Early elections, so it seems, are approaching. And once again Mizrahim, the political orphans, will face a crossroad. With the exception of Shas — which will surely fine-tune its social and religious messages and will again be the only party to speak the name of the category that no one mentions — the chances are good that the rest of the parties will ignore the intolerable inequality between Mizrahim and Ashkenazim. Just as they ignored the article last week in the Hebrew edition of Haaretz, reporting that 45 percent more Mizrahim than Ashkenazim received welfare services.
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The parties are right. Why complicate things. Why should they argue with the senior strategist who insists that they remains “Israeli” and “statesmanlike,” that is, general in nature. After all, the new public opinion, everyone believes, requires that the parties that want to be big and significant appoint a Mizrahi chairperson (who says nothing significant in this context), but continues to hide behind what has become the most mendacious cliché in our history: “We’re all Israelis.” That is, without variations, without a revolutionary or alternative agenda that will dismantle everything that has become taken for granted and that brought us to stagnation.
Take for example the last election campaign, when an old-new player emerged on the political field by the name of Moshe Kahlon, whose Mizrahi identity — in contrast to his boss’s “Mizrahi gene” — is unmistakable: Raised in Givat Olga, his het and ayin are guttural. He’s good-looking, a nice Likud boy. Right-wing when it comes to the Palestinians, he’s a capitalist revolutionary who doesn’t forget his origins. I remember reading the platform of his new party, Kulanu, and finding nothing specific about Mizrahim. What was there? The middle class, of course, young married couples, class consciousness and lots of promises. Moreover, when an interviewer asked him about the Mizrahi issue, Kahlon refused to identify as such and, it seemed to me, dismissed the question as empty. I recall that many Mizrahi activists tried to defend him. They said it was clearly a campaign strategy, that he must not identify as Mizrahi, that it would be seen as divisive and that what was important was that he come across as Mizrahi; that this was the main accomplishment: visibility, representation.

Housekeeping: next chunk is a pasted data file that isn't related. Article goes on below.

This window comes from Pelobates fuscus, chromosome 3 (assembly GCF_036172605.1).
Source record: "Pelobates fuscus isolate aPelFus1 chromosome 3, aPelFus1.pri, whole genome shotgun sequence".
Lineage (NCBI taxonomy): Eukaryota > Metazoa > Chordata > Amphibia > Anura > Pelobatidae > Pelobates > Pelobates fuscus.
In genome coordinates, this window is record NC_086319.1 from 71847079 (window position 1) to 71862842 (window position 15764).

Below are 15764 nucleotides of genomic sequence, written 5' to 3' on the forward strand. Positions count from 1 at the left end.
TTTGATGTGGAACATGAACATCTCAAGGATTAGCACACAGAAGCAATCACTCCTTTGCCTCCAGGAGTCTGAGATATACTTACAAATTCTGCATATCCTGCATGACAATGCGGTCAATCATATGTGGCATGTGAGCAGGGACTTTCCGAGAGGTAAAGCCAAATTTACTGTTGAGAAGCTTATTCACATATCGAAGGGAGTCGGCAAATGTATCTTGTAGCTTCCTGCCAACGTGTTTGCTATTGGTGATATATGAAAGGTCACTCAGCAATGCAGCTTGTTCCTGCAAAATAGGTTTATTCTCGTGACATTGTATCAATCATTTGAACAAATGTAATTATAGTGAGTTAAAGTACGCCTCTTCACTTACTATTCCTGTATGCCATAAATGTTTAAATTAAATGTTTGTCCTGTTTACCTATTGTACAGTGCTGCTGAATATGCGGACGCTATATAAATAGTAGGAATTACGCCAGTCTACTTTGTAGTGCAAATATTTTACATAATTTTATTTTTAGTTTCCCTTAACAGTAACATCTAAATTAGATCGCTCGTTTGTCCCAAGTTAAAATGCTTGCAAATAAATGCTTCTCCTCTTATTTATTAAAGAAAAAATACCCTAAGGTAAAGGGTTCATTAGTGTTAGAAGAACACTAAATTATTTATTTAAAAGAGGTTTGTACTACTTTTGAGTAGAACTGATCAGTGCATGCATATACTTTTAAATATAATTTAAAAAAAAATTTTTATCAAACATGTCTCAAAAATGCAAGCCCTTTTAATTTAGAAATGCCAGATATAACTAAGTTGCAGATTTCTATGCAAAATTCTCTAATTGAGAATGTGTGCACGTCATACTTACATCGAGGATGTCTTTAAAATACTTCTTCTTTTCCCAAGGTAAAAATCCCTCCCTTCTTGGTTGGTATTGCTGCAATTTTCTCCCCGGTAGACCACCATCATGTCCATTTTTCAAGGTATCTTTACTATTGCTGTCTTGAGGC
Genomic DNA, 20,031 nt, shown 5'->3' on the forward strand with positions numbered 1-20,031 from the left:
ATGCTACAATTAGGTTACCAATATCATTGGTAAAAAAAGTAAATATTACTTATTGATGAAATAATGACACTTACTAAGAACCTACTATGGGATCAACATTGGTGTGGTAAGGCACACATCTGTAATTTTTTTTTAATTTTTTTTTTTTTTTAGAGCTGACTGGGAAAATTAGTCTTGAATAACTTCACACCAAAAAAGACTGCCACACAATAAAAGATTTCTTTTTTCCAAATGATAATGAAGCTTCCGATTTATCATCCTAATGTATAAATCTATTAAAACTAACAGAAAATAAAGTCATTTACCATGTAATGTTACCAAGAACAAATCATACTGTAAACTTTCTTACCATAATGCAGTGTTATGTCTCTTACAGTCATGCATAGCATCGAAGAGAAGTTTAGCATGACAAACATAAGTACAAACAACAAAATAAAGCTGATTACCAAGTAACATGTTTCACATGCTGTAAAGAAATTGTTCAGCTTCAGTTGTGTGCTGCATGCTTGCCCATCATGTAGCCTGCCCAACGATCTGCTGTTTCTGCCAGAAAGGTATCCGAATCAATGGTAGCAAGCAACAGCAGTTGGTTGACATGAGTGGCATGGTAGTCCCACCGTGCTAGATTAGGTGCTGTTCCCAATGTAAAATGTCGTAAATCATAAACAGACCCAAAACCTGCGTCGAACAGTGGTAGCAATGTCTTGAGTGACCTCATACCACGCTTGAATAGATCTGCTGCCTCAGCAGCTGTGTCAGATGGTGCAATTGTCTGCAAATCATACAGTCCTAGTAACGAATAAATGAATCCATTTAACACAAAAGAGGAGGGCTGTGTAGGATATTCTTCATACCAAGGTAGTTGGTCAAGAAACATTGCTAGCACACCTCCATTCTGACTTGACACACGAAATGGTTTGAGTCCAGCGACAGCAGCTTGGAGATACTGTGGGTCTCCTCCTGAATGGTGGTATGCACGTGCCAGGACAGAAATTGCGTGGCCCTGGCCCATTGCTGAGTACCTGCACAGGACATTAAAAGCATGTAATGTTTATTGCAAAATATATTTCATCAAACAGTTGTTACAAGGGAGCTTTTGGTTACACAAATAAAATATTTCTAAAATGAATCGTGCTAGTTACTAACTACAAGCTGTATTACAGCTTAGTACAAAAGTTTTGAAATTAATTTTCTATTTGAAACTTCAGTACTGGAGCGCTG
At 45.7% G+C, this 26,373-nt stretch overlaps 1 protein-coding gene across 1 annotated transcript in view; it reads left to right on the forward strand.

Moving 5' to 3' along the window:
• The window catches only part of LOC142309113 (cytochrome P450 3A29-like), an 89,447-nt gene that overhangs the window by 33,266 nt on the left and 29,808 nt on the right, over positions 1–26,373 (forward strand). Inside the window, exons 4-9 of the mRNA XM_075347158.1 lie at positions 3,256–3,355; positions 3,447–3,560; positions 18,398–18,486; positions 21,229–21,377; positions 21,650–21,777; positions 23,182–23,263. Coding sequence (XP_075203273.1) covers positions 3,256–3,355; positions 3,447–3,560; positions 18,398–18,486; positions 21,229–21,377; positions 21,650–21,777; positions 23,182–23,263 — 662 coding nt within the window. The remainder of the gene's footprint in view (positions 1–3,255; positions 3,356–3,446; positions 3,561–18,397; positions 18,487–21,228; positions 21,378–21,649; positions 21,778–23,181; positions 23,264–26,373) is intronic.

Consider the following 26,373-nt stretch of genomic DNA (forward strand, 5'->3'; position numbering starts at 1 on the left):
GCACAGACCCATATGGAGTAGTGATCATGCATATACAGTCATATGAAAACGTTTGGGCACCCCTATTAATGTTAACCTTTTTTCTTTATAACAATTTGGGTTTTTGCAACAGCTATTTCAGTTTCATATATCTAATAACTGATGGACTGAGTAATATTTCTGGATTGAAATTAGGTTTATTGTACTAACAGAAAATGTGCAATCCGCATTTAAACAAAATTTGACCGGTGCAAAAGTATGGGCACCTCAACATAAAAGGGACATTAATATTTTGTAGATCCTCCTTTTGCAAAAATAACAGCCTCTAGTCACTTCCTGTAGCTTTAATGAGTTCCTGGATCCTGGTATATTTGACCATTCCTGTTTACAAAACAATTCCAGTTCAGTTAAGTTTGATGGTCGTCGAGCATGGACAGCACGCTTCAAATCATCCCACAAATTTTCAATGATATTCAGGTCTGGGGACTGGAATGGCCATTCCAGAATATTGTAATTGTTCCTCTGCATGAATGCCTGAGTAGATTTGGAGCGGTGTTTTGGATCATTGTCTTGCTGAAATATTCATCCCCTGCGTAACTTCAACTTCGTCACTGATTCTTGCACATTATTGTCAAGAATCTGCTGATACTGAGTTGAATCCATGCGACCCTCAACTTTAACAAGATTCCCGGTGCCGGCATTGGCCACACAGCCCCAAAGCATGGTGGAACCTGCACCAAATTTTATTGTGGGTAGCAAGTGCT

Amir Peretz, who was preparing to challenge Isaac Herzog for the leadership of the Labor Party, avoided making any unequivocal Mizrahi statement for years. He too comes across as Mizrahi. Peretz is Moroccan, he even has traces of an accent. A retired labor leader, he lives in Sderot. But when asked about Mizrahim, he clams up a little. He’s uncomfortable, perhaps in part because he knows that the heart of the Labor Party, his home party, wouldn’t like such supposedly passe talk. Although everyone keeps saying it’s not like that anymore, that Labor Party has seen the light, and all that jazz.
Avi Gabbay is similar in this respect. That is, he came into the political world in that interview with Ilana Dayan, in which he took her to the Jerusalem immigrant camp where he grew up, told about the poverty of his childhood, spoke about the connection between origin and social class, openly criticizing the inherent racism in the Israeli establishment over the generations. But from the moment he learned he won the primary and became the Labor Party chairman, he retreated to the warm bosom of vague Israeliness. He has something to say about everything: the settlements, Jerusalem, the natural-gas deal and the Arabs, but about Mizrahim, the tribe that he ostensibly represents? Not a word. For now, at least.
Just as everyone already knows that no fair and true political debate can take place without women, religious Jews or the Palestinians, it’s no longer possible to run for the Knesset without Mizrahi candidates or a Mizrahi agenda. And not an agenda that hides behind the small print in a party platform and serves mainly to assuage the wounded conscience of its framers, but one that represents the street, loudly so, out of a sense of true justice, and that enters the hearts of voters. Good luck with that.